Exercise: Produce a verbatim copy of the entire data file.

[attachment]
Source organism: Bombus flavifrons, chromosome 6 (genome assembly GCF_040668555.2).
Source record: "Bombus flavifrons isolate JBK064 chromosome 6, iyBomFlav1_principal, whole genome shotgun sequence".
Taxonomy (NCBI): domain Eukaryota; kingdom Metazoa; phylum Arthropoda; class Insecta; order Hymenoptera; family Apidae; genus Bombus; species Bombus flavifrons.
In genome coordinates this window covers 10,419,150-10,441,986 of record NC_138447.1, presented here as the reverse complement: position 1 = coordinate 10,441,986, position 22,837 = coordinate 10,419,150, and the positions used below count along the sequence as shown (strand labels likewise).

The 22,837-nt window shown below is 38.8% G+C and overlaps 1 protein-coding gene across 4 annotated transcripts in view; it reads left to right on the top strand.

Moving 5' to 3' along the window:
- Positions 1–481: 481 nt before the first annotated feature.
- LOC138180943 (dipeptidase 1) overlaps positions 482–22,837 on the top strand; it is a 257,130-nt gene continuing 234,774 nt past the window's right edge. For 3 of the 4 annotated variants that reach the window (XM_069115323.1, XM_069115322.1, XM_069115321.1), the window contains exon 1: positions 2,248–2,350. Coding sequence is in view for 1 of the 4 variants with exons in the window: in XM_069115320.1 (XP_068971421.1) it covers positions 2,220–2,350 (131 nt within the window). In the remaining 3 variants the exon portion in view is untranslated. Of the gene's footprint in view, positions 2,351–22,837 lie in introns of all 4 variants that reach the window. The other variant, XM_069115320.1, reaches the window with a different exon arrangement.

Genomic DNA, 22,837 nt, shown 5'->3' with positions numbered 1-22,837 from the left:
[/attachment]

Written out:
Source organism: Bombus flavifrons, chromosome 6 (genome assembly GCF_040668555.2).
Source record: "Bombus flavifrons isolate JBK064 chromosome 6, iyBomFlav1_principal, whole genome shotgun sequence".
Taxonomy (NCBI): domain Eukaryota; kingdom Metazoa; phylum Arthropoda; class Insecta; order Hymenoptera; family Apidae; genus Bombus; species Bombus flavifrons.
In genome coordinates this window covers 10,419,150-10,441,986 of record NC_138447.1, presented here as the reverse complement: position 1 = coordinate 10,441,986, position 22,837 = coordinate 10,419,150, and the positions used below count along the sequence as shown (strand labels likewise).

The 22,837-nt window shown below is 38.8% G+C and overlaps 1 protein-coding gene across 4 annotated transcripts in view; it reads left to right on the top strand.

Moving 5' to 3' along the window:
- Positions 1–481: 481 nt before the first annotated feature.
- LOC138180943 (dipeptidase 1) overlaps positions 482–22,837 on the top strand; it is a 257,130-nt gene continuing 234,774 nt past the window's right edge. For 3 of the 4 annotated variants that reach the window (XM_069115323.1, XM_069115322.1, XM_069115321.1), the window contains exon 1: positions 2,248–2,350. Coding sequence is in view for 1 of the 4 variants with exons in the window: in XM_069115320.1 (XP_068971421.1) it covers positions 2,220–2,350 (131 nt within the window). In the remaining 3 variants the exon portion in view is untranslated. Of the gene's footprint in view, positions 2,351–22,837 lie in introns of all 4 variants that reach the window. The other variant, XM_069115320.1, reaches the window with a different exon arrangement.

Genomic DNA, 22,837 nt, shown 5'->3' with positions numbered 1-22,837 from the left: